Radio Free Asia
A court in Hong Kong on Thursday jailed three former student leaders of the city’s 2014 pro-democracy movement over their occupation of a closed-off public space at the start of the Occupy Central civil disobedience campaign for fully democratic elections in a move widely criticized as political.
Joshua Wong, now general secretary of the political party Demosisto, was handed a six-month jail term, while ousted lawmaker Nathan Law was imprisoned for eight months and former student leader Alex Chow for seven months by the city’s Court of Appeal.
The three had previously been sentenced to community service and a suspended prison sentence by a magistrate after being found guilty of charges relating to “illegal assembly.”
|From L-R: Nathan Law, Joshua Wong, and Alex
Chow address the media before their sentencing
in Hong Kong, Aug. 17, 2017. RFA
But the Hong Kong government applied for a review and called for harsher sentences for the trio’s storming of the cordoned-off Civic Square at government headquarters.
The three had been warned to expect prison terms following the jailing of 13 environmental protesters on Tuesday after they had served community service sentences.
“At a time when Hong Kong has been gradually turning into an authoritarian system, we have seen constant assaults on the rule of law,” Wong told journalists ahead of the ruling.
At a rally ahead of the verdict, the three shouted “Hope rests with the people!” and “Change begins with a fight!”
Wong told supporters: “I still believe that time is on our side and one day Hong Kong will be a place where we can determine our own future.”
“We must be optimistic about our fate and love our hometown,” he said. “I believe there’s no reason for anyone who is not in prison to give up the fight.”
Wong later tweeted: “They can silence protests, remove us from the legislature and lock us up. But they will not win the hearts and minds of Hongkongers.”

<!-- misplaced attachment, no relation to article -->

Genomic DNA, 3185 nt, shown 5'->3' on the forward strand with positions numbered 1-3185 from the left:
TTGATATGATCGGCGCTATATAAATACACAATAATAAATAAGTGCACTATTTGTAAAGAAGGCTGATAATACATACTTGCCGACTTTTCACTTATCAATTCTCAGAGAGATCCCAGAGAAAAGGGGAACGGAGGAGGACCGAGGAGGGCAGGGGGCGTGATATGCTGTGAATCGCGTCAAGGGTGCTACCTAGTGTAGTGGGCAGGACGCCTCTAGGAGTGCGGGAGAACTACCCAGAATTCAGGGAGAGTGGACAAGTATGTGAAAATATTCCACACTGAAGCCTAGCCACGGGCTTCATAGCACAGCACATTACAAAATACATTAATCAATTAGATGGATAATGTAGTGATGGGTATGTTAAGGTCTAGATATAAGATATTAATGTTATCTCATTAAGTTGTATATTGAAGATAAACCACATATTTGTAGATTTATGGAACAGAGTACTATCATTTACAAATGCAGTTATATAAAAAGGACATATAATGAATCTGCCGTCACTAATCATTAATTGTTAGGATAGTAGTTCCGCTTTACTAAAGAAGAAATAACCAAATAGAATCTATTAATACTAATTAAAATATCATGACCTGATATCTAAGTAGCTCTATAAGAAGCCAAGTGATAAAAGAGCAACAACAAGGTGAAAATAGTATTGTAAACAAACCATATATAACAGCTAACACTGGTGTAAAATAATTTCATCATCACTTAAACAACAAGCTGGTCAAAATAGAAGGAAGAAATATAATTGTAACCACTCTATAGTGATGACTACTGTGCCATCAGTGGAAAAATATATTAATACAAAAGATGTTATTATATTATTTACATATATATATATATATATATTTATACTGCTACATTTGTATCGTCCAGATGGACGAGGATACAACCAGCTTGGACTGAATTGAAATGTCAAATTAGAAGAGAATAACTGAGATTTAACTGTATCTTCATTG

The sentences relate to a Sept. 26, 2014 action in which several students pushed their way and climbed into a fenced-off forecourt of Hong Kong’s legislative complex, which the authorities had cordoned off ahead of the movement.
Prosecutors claimed that “the nature of the crime in this case is extremely serious,” and that “as the accused do not feel true remorse, awarding a sentence of community service is wrong on principle and clearly not enough.”
But Law said the sentences showed the huge impact the Occupy Central movement has had on Hong Kong’s political life.
“In 2014, the far-reaching and magnificent Umbrella movement broke out, and now today, a certain group of people want to discredit it as a historical mistake, to make all the participants feel ashamed and regretful,” he told the rally before being taken to prison.
“But I am sure that no matter what the verdict is today, our minds are still free,” he said.
Chow said he would remain “determined” in the face of adversity.
“I believe that when we stand on the side of truth … I believe that our insistence that … freedom and democracy and the rule of law are the right thing will mean that we can stand firm,” Chow said. “We will never back down.”
Doing Beijing’s bidding
The recent disqualification of six pro-democracy lawmakers in a row over their oaths of allegiance following an intervention by China’s parliament last November, and the recent retrospective jailings of peaceful democracy activists have been slammed as a sign that the ruling Chinese Communist Party has no respect for Hong Kong’s judicial independence, nor the “high degree of autonomy” promised ahead of the 1997 handover.
Former student leader Lester Shum hit out at the city’s chief executive Carrie Lam for doing Beijing’s bidding in pursuing Wong, Law and Chow.
“I think this is a three-way collaboration between Carrie Lam’s government, the government in Beijing and the court to send a clear message to protesters in Hong Kong,” Shum said. “They want to show that there will be a crackdown, and that the penalties will be very high for anyone engaging in street protests.”
“We are talking about 10 times harsher penalties than we have seen in the past,” he said.